André Loubser 1940–2020

André Loubser (right) presenting a bust of former Guild president Lord Strathcarron he had made to current president Nick Mason (left) at the 2011 Goodwood Revival Meeting.

The Guild committee was saddened to learn that overseas member André Loubser passed away unexpectedly while attending a car club event near his home in Cape Town on Sunday, 25 October. He was 80 years old.

Fellow overseas member and friend Graeme Hurst penned this obituary to André, who contributed much to the local classic car and racing community throughout his career. A career that spanned the design, production and marketing of cars as well writing about them. And one that saw André working with some big names in the racing community.

Like many automotive journalists, André Hugo Loubser’s love of cars began at an early age when he started collecting Dinky cars. By the age of just seven he
moved onto the real thing when he took his father’s Morris 10 for ‘a drive’. The Dinkys soon gave way to another all-too-common passion: collecting car brochures from local dealerships. André would later joke that his school satchel was usually 80% brochures and 20% school books!

The son of an English teacher, André was schooled at Cape Town’s prestigious Diocesan College (known as Bishops) and was by all accounts a prolific reader who spent much of his teenage years following the local and overseas race scene through various publications. He also enjoyed a flair for sketching, often frustrating his teachers by using school notebooks to bring to life his thoughts on ‘improving’ the lines of production sports cars such as the Mercedes 190 and 300 SLs.

After leaving school in 1957, he worked for an oil company before taking up a position as a PA and salesmen with a motor dealership in the provincial town of George, some 275 miles east of Cape Town.

It was a rather far-flung location but his responsibilities there would pay a fruitful dividend towards his dream of working abroad for a German car manufacturer after he was asked to host Porsche works boss Baron Huschke von Hanstein and driver Jo Bonnier, who were visiting the area en route to the East London Grand Prix. The association led to an offer of a position with Porsche’s Sales and Export division in Stuttgart, which André took up in 1962.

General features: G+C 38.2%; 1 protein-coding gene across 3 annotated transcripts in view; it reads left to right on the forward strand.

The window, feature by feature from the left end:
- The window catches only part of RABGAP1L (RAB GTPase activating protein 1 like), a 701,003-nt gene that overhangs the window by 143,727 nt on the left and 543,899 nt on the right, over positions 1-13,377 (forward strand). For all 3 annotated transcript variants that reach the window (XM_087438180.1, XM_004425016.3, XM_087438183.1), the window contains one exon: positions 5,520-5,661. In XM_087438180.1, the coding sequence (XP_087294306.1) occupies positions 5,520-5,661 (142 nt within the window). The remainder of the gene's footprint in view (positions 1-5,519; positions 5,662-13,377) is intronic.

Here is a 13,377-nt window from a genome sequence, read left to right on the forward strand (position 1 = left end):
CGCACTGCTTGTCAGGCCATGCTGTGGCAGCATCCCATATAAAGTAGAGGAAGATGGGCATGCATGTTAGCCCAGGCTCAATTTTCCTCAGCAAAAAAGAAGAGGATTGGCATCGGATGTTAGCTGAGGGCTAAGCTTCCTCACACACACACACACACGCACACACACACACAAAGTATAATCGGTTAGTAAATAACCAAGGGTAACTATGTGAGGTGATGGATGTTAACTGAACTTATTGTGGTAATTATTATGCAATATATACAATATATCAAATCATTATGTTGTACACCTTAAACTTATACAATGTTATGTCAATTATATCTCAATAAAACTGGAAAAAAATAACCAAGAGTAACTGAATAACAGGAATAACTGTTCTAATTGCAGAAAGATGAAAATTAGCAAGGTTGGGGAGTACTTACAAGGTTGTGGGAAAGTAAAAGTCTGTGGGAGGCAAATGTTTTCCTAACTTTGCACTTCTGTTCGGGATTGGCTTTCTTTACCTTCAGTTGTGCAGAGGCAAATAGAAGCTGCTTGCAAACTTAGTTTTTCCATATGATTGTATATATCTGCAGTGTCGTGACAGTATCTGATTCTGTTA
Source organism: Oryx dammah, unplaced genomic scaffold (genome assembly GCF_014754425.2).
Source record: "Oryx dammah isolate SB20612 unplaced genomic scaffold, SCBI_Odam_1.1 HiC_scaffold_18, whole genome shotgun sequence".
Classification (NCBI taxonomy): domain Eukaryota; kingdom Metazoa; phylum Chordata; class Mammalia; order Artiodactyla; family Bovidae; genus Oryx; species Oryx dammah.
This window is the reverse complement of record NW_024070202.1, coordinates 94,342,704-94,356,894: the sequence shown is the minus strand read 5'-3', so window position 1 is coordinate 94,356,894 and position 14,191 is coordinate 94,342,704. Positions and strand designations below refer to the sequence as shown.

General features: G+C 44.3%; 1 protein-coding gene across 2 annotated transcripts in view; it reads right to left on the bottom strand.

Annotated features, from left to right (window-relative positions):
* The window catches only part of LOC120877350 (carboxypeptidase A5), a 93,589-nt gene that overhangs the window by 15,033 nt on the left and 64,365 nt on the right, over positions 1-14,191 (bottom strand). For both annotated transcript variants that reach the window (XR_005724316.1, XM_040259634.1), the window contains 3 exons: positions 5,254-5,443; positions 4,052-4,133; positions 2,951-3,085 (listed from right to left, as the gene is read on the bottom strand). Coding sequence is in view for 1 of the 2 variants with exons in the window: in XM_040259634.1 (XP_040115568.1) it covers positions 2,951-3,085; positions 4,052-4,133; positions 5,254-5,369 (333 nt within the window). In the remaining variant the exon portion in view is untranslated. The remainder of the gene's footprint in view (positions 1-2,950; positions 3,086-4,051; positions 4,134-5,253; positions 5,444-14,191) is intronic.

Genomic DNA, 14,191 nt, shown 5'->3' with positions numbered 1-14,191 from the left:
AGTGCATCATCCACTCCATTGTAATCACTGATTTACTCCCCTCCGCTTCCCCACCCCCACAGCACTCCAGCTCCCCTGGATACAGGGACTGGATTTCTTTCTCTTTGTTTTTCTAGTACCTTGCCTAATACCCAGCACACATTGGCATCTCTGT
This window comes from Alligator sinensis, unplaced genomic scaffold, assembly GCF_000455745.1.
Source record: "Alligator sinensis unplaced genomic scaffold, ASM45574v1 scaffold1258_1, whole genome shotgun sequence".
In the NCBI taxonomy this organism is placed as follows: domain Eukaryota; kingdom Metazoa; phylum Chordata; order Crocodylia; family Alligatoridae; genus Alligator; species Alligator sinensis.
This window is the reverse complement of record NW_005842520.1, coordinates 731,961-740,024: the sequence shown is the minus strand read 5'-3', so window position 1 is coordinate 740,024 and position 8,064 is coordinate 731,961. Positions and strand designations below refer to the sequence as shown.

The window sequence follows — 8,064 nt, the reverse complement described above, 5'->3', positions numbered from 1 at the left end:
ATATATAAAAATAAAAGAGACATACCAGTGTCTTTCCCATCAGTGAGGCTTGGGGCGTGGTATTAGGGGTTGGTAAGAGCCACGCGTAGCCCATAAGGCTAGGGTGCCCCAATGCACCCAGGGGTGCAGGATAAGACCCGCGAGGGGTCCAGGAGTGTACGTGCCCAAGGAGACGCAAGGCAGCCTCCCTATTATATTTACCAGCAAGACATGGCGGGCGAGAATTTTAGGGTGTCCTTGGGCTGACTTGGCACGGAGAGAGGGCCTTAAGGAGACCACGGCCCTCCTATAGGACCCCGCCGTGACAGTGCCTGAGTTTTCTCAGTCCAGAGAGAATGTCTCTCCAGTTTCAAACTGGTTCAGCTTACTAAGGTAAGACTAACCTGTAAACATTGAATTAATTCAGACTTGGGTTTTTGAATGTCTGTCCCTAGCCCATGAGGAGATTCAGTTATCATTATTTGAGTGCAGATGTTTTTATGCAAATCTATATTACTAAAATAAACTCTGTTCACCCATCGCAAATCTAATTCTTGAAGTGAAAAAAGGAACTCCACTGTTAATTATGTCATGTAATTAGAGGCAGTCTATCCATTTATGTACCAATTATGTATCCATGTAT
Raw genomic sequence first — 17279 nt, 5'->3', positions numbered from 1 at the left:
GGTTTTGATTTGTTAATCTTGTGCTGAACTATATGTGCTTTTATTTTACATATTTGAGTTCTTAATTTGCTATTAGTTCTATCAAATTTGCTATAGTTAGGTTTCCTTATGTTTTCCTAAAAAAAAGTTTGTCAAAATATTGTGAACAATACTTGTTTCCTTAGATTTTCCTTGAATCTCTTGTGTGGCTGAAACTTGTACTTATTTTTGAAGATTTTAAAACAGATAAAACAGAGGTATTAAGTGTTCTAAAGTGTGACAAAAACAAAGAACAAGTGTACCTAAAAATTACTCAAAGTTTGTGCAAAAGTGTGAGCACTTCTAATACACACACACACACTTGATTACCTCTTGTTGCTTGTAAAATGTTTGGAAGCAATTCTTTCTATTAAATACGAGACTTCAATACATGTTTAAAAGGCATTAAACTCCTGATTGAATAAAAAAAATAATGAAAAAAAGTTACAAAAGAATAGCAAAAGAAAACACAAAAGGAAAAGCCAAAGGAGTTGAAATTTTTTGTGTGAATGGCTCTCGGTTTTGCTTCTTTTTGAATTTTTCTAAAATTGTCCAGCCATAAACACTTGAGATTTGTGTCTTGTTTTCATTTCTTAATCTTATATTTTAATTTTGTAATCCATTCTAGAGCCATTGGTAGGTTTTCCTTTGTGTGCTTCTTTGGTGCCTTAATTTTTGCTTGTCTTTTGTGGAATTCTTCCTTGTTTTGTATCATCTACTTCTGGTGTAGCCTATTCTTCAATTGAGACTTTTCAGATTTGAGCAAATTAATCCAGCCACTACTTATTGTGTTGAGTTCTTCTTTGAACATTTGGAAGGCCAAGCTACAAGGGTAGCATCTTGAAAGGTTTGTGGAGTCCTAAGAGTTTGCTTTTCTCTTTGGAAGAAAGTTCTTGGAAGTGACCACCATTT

It was an exciting time to be at the famous company which was on the cusp of launching the iconic 911. And the dream-come-true job delivered a further surprise when, as the salesman responsible for orders from VIPs, André received an enquiry for a Porsche 904 GTS from none other than Stirling Moss – one of Andre’s boyhood heroes.

The negotiations with the great hotshoe, whose SMART race team featured two South African mechanics, led to an offer to head up the implementation of Stirling’s Paint-a-Car franchise across the UK and parts of Europe. And a life-long friendship with Stirling, something André was enormously proud of.

In late 1966 André married his English wife Gillian, who was secretary to the Sales Manager of the Rootes Group. The couple lived in London and, for the next few years, André turned his hand to automotive design, establishing Dynamic Designs which offed a Kamm-tail boot extension for BMC’s 1100 sedan, among other products.

André was also involved with the production of the Enfield electric city car before using his experience with Stirling Moss to go into business back in South Africa with motorcycle racer Mike Hailwood. The pair founded Autospray, which – much like the Paint-a-Car system – offered a rapid, on-demand, respray service. André oversaw the opening of 17 branches across the country over the next three years.

It was his friendship with the two-wheel ace that put him in touch with the country’s colourful international racing scene and he developed a deep passion for the South African 9-Hour Sports Car series and the annual F1 Grand Prix.